Live Review: Stevie Nicks & The Pretenders @ Rod Laver Arena – 16.11.17
It was surprising to hear that Stevie Nicks and Chrissie Hynde had never collaborated musically prior to their 24 Karat Gold tour. On stage at Rod Laver Arena, the pair complemented each other beautifully. Nicks is the bohemian drifter, Hyde is the turbulent nonconformist and both of them are rock n’ roll’s finest.
Adorned in her own merch, Hynde opened the stage with the classics. Brass in Pocket, Don’t Get Me Wrong and Back on the Chain Gang showed off her signature stylish strut and loosened the crowd up immediately. Also playing a handful of tracks from her newest album, Hynde was dynamic and energetic, but keen to give the audience the songs they wanted. And, I guess, in return, the crowd did something for her. It was incredibly refreshing to see phone use kept to a minimum throughout Hynde’s show. After her much-publicised walk-off from camera-happy fans in Dubai, it seems the rest of us have taken heed.
Next up was the reigning queen of rock n’ roll, herself, as the stage shifted from low-key curtains to a complete séance overhaul. Large orbs of light drifted from the ceiling and bejewelled chandeliers took over the stage in a theatrical re-vamp fit only for the white witch legend.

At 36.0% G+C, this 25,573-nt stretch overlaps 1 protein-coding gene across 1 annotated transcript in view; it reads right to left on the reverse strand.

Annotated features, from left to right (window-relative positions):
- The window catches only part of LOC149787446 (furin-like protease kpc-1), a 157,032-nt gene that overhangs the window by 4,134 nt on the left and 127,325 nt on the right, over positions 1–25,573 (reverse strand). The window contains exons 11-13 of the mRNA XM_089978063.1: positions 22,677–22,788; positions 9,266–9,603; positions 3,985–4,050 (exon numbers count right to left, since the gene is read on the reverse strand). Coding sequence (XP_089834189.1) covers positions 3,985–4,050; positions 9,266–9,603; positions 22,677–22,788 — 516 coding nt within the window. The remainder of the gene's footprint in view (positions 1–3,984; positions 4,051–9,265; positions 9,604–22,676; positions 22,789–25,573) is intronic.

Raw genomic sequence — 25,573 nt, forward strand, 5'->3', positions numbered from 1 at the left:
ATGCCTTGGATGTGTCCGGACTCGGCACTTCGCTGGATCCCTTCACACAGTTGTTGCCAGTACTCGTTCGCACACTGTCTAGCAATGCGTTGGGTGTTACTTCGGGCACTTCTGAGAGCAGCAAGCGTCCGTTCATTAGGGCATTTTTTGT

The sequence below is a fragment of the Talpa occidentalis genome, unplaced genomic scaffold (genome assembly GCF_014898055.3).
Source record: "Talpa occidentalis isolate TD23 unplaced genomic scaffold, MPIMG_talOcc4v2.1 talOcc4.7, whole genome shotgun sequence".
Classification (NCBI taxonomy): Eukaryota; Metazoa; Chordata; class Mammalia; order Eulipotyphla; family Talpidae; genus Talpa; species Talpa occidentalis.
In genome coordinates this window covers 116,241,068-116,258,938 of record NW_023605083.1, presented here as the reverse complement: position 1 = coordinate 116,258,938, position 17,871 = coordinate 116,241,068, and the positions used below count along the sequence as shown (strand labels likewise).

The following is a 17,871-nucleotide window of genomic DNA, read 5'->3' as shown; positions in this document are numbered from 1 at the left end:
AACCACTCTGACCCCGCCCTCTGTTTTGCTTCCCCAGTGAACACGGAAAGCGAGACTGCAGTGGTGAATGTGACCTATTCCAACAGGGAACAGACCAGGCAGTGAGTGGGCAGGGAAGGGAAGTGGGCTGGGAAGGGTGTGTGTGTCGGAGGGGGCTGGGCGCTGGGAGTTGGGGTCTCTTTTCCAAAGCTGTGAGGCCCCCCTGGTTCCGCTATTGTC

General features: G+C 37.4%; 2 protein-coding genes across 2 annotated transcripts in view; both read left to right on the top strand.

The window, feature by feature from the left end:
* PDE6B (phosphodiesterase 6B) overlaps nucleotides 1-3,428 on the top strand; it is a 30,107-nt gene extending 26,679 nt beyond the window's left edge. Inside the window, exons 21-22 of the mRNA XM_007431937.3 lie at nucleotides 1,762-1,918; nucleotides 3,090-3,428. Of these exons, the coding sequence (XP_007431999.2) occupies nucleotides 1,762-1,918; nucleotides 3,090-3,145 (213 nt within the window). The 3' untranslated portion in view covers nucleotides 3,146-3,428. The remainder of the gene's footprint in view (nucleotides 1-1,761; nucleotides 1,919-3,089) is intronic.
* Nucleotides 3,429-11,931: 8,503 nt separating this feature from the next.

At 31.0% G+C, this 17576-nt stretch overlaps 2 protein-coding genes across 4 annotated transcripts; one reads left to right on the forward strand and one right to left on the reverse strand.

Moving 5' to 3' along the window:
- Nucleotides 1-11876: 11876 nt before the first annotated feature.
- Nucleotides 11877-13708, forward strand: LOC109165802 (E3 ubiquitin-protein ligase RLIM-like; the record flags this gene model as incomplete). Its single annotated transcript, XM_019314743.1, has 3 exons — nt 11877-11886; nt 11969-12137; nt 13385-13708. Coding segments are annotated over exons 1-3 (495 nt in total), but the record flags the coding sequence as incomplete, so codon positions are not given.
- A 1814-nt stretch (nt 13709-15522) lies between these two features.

Opening with Gold and Braid from her debut solo album, ‘Bella Donna’, Nicks warned the crowd that this wasn’t any ordinary show, but a rock show mixed with a regaling of stories from the 60’s and beyond. Between songs like Edge of Seventeen and Dreams, Nicks shared with the audience tales of her fight to become a solo artist. Calling it her “gothic trunk of lost songs,” she revealed how she couldn’t quite let go of the songs that didn’t make it on a Fleetwood Mac album and instead, decided she wanted to distribute them for herself.
Other stories included Nicks’ experiences collaborating with Prince on the 1983 hit, Stand Back and how she taught him the art of ruching a jean, (a fact which she jokingly mentions must make her a fashion connoisseur.) Nicks continues to spin her tails throughout the set, some of which are scattered and winding (a few teetered toward the ten-minute mark,) but most of which were inclusive and entertaining. Somewhere in between a story about Moonlight being inspired by the Twilight saga and a wonderful performance of Gold Dust, a picture of Nicks and Tom Petty took over the screen above her.
It’s no secret that the death of long-time friend Tom Petty was devastating for Nicks and throughout her show, she speaks openly about their formidable friendship. At one point, almost moving the crowd to tears as she described being a young, aspiring solo artist and wanting to create “a Tom Petty and The Heartbreakers album for girls.” Nicks then went on to perform Stop Draggin’ My Heart Around, originally a duet between herself and Tom, when Chrissie Hynde stepped back on stage to offer her support and vocals during Petty’s verse.
Filled with nostalgia, story-telling and the best of female rock n’ roll, Stevie Nicks and The Pretenders is a show that has a little something for everybody. Whether you’re a die-hard or a casual fan, whether you enjoy Hynde’s sharp edges or Nicks’ soft tenor, this show is entertaining to all.
Photos by Nick Tucker